Le Parc Oméga Wild Life is 1 hour drive from Ottawa in scenic Montebello. It’s a “drive-thru” habitat for up-close observation of about a dozen different species of wandering animals including deer, bison and wild boar.
I came across this article and thought I should share with Internations in case members would like to go together for a visit.
"One of the things we look forward to every summer is our annual visit to Le Parc Oméga, where the deer and the antelope roam. Here’s the best part: feeding the deer is encouraged! Just make sure it’s good stuff. You can buy carrots on site but you’re better off bringing your own. A two pound bag of carrots for each person will avert backseat arguments. Breaking the bigger ones into thirds will make them last a little longer. And spread out the carrot feeding so it lasts the entire circuit.
There is no fooling the deer. They’ll see you coming from a mile away, recognizing you as the Food Delivery System you have become. In fact, the deer will gladly stuff themselves into any passing car in search of food. Keep your doors closed and windows open part-way. That is, unless you want to be covered in slobber, in which case please go right ahead. (Kids do find deer slobber totally hilarious.)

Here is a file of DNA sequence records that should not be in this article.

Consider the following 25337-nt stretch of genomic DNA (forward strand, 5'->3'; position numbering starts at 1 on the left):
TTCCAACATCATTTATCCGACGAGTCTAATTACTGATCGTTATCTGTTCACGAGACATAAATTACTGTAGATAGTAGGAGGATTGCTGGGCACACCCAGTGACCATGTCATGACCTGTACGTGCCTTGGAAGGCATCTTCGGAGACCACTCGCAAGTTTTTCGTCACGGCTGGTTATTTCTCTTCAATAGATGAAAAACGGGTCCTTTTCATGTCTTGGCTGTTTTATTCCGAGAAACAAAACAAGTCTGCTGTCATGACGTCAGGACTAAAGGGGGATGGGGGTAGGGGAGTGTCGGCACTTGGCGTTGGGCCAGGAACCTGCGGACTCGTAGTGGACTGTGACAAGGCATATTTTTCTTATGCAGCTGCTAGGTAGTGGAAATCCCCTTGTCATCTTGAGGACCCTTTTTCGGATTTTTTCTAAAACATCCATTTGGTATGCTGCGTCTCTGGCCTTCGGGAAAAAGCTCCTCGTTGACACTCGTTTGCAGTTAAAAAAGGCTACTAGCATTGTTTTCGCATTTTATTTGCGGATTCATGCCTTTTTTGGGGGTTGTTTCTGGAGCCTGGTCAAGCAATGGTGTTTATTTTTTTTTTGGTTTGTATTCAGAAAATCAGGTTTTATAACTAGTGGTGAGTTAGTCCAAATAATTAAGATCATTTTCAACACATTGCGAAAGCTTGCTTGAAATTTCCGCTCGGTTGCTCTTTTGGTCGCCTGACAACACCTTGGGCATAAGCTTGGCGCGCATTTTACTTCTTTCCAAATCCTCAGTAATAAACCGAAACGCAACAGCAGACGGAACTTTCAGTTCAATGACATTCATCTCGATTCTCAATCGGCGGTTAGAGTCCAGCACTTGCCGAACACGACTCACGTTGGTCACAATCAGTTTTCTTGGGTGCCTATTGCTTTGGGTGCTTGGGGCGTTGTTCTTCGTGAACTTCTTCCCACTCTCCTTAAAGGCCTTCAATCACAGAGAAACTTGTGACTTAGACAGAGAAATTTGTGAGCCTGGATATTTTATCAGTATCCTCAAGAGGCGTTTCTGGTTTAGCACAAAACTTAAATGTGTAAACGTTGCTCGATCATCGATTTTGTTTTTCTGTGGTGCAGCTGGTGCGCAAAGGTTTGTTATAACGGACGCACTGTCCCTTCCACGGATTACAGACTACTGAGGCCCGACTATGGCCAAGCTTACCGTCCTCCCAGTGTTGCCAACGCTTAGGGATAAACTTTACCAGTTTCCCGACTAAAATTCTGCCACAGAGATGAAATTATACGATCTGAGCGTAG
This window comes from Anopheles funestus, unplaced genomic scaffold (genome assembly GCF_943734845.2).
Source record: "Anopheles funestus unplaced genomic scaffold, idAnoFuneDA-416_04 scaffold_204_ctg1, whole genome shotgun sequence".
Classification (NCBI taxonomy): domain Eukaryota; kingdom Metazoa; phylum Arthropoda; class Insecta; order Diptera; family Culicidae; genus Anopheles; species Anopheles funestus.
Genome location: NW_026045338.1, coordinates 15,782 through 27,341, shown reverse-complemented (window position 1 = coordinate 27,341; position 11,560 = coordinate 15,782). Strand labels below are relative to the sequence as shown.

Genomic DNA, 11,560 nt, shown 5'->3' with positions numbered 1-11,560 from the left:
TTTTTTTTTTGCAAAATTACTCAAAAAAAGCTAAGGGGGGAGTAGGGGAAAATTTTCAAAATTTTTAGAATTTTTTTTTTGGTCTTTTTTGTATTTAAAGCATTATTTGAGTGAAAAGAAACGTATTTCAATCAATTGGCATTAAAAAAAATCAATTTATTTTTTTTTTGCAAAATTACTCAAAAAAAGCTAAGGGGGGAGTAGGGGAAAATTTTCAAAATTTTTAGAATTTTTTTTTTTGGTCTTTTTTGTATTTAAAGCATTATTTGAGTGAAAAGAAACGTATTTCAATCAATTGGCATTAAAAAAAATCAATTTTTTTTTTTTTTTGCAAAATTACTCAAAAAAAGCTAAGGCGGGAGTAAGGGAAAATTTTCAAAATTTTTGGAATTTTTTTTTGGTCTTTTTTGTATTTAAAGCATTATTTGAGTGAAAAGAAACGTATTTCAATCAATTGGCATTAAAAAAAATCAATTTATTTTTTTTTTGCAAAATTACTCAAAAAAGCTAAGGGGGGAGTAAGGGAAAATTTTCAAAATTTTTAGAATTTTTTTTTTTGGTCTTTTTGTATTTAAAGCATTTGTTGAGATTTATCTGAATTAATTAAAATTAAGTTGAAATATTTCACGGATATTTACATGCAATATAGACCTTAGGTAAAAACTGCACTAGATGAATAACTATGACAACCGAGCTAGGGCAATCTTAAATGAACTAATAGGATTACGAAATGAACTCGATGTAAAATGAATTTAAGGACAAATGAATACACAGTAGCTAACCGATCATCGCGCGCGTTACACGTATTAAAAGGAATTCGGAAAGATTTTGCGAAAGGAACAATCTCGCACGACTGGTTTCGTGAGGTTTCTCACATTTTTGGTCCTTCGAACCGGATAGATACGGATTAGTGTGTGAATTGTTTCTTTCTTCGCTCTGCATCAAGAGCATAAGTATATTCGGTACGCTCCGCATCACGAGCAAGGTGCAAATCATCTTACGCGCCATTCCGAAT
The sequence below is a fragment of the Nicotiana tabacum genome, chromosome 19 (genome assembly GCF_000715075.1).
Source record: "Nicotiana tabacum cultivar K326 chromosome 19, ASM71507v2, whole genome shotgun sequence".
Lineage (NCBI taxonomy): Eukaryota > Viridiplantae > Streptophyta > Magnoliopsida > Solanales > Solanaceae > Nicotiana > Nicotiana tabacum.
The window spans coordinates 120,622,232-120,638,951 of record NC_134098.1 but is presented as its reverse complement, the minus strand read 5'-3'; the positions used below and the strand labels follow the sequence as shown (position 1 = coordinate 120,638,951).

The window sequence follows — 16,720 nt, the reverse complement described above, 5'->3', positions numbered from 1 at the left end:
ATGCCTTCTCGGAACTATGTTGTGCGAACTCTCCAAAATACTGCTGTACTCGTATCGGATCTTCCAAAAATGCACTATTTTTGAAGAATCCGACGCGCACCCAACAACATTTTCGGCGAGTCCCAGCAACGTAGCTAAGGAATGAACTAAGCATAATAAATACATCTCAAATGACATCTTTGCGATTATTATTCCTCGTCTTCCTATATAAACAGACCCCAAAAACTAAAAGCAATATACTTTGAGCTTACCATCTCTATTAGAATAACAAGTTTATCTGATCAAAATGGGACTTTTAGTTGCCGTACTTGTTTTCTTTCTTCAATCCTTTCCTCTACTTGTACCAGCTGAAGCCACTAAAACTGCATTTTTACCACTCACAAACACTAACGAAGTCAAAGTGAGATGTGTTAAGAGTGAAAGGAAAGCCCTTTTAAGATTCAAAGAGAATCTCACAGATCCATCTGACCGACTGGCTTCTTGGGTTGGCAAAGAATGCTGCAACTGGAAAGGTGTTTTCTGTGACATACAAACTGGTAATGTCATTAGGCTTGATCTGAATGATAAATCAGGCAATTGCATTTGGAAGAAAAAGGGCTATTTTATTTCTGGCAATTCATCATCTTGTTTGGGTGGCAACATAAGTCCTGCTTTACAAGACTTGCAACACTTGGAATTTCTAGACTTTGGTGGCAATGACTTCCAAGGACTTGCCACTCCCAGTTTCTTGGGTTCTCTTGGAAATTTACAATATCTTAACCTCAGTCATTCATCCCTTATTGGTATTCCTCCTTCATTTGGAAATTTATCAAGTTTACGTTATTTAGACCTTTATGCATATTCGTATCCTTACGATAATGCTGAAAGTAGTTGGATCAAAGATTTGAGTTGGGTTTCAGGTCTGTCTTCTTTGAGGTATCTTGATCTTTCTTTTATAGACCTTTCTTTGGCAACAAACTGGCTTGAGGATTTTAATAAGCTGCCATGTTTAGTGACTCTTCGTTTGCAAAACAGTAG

Other animals in full view include wolves and bears (each in their own enclosed areas), as well as bison.
This is the kind of all-ages experience that everyone enjoys, so invite Grandma and Grandpa to come along for the ride (but if they drive a fancy car be sure to leave it in the garage). Parts of the route are dusty and rocky, and excitable animals may scratch the car. At the very minimum you’ll need a good wash.
Bring a picnic, as there are a few pretty spots to break bread. The best ones are at the halfway point (at the top of the driving loop), which is also the only place you are allowed to stop and get out of the car.
Don’t forget to check out the easy (not to mention totally underused) hiking trail near the park entrance. The trail turns into a high boardwalk which overlooks a bear and wolf habitat, and it’s more interesting than the one along the driving route. No feeding the bears please! Two-legged visitors might even spot a wolf cub or a young bear climbing a tree.
Now that’s worth a bag of carrots! "
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